r/WhitePeopleTwitter Sep 23 '22 Helpful 5 Wholesome 5 Take My Energy 1 Bless Up (Pro) 1 Silver 3

Who makes you feel unsafe?


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u/JGauth13 Sep 23 '22

The whole alpha and beta thing is ridiculous - it’s a good thing that that convo made you uncomfortable…it means that you’re a normal human that doesn’t have to feel superior or create some fucked up testosterone fueled hierarchy to validate yourself


u/itsadesertplant Sep 23 '22

It’s also incorrect, and the scientist who came up with it admitted as such. Wolves forced in enclosures who don’t know each other exhibit unnatural behaviors, while wolves in the wild are typically in cooperative family groups without such a strict hierarchy. But “alpha” and “beta” mythology lives on


u/Glass_Memories Sep 23 '22 edited Sep 23 '22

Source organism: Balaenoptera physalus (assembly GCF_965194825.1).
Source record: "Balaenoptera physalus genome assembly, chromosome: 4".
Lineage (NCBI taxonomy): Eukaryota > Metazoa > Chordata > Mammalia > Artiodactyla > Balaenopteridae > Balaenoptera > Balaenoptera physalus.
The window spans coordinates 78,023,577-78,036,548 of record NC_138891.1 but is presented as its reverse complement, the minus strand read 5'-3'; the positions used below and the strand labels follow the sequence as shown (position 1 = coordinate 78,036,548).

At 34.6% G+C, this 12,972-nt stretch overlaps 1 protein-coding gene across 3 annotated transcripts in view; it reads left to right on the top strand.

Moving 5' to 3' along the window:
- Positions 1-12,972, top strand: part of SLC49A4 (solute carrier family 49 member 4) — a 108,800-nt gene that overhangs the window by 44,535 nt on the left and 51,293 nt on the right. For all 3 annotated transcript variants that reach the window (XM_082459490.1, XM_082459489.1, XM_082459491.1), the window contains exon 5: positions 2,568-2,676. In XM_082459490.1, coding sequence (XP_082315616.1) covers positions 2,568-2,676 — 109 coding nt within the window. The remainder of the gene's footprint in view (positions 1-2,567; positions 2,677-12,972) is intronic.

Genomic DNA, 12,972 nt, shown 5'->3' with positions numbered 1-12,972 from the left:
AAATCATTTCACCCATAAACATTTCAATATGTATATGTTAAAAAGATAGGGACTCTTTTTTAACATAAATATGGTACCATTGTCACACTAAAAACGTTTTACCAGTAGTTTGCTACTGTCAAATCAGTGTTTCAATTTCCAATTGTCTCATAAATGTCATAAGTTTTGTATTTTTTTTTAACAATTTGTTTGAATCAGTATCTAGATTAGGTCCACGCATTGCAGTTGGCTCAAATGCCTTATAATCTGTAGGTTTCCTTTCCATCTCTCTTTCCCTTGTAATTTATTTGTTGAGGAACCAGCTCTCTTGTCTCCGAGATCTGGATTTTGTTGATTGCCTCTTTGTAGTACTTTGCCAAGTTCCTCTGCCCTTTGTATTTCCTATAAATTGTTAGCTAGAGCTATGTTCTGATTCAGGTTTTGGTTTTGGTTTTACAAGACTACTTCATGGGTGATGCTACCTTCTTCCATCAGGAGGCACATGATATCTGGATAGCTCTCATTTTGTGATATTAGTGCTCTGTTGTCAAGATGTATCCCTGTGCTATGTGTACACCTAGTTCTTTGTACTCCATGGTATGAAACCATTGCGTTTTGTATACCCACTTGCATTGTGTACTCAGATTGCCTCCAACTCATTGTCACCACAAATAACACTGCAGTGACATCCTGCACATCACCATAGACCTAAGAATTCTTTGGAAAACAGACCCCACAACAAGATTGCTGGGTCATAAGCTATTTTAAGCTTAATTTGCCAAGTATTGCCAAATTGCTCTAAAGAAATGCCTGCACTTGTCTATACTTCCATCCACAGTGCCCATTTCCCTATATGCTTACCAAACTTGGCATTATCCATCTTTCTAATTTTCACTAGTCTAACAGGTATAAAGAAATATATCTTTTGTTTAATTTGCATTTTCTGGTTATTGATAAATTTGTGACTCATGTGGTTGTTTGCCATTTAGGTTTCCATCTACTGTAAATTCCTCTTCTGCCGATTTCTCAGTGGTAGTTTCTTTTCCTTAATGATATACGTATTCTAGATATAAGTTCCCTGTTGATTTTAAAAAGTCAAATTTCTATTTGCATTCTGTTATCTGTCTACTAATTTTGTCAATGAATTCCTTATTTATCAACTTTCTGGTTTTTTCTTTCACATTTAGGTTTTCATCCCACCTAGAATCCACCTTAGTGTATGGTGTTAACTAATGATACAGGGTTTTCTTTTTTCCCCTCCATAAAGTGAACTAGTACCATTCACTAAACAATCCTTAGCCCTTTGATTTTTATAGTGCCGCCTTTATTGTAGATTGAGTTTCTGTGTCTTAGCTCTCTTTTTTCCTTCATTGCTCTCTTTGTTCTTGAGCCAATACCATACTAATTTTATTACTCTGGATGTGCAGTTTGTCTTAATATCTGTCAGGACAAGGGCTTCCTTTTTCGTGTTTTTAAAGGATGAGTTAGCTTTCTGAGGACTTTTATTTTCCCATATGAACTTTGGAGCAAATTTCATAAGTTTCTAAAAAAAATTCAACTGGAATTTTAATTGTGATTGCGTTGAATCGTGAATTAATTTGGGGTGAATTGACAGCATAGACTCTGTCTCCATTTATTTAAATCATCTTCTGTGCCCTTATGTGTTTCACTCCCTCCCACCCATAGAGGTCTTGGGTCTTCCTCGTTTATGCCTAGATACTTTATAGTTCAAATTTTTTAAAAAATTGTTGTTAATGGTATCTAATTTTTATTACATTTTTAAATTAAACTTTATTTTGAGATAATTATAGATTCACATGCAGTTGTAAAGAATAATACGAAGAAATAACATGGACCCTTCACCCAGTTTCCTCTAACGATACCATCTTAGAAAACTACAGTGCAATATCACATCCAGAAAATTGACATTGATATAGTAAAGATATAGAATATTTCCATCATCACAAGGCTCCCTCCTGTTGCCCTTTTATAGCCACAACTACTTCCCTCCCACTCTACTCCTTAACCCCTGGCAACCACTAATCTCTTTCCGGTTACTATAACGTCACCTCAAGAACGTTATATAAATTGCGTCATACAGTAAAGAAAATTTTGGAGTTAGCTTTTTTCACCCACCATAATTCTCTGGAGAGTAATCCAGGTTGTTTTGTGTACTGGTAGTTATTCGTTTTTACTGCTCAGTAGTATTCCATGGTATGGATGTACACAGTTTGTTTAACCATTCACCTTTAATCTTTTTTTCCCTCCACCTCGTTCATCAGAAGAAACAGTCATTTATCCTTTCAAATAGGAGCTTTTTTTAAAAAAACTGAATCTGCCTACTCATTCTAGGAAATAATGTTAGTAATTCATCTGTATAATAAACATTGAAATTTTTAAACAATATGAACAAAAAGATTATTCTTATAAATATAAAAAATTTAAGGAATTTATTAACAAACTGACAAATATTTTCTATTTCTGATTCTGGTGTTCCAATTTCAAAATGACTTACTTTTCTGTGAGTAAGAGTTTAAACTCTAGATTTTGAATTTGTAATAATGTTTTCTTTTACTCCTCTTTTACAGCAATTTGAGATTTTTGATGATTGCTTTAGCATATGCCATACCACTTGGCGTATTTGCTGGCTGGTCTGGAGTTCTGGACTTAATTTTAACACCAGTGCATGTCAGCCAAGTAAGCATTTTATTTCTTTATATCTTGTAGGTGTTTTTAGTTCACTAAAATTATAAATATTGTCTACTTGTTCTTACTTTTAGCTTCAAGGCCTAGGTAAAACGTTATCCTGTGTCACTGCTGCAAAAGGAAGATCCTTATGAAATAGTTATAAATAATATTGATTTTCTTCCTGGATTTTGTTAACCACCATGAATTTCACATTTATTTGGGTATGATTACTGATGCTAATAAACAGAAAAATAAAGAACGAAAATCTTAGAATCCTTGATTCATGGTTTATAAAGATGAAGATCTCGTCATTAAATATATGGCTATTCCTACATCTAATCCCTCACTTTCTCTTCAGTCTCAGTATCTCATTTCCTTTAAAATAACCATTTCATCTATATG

L. David Mech is the biologist in question. Wolves used to be almost extinct so biologists could only really observe them in captivity, that's when he wrote “The Wolf: Ecology and Behavior of an Endangered Species" back in 1970. Since wolves have made a comeback and we have things like GPS trackers, he's changed his theories to reflect the new, more accurate information of how wolves really behave in the wild.

Because people have been misusing the now disproven "alpha" concept in recent years, he's been trying to get his old book pulled from circulation, but the publisher refuses. He has an article on his webpage about it.


Why people would assume that human social structure or behavior is anything like a wolves' in the first place can't be placed on him tho.


u/CthulhusEngineer Sep 23 '22

My, admittedly limited, understanding is that the association with humans came largely from the furry community.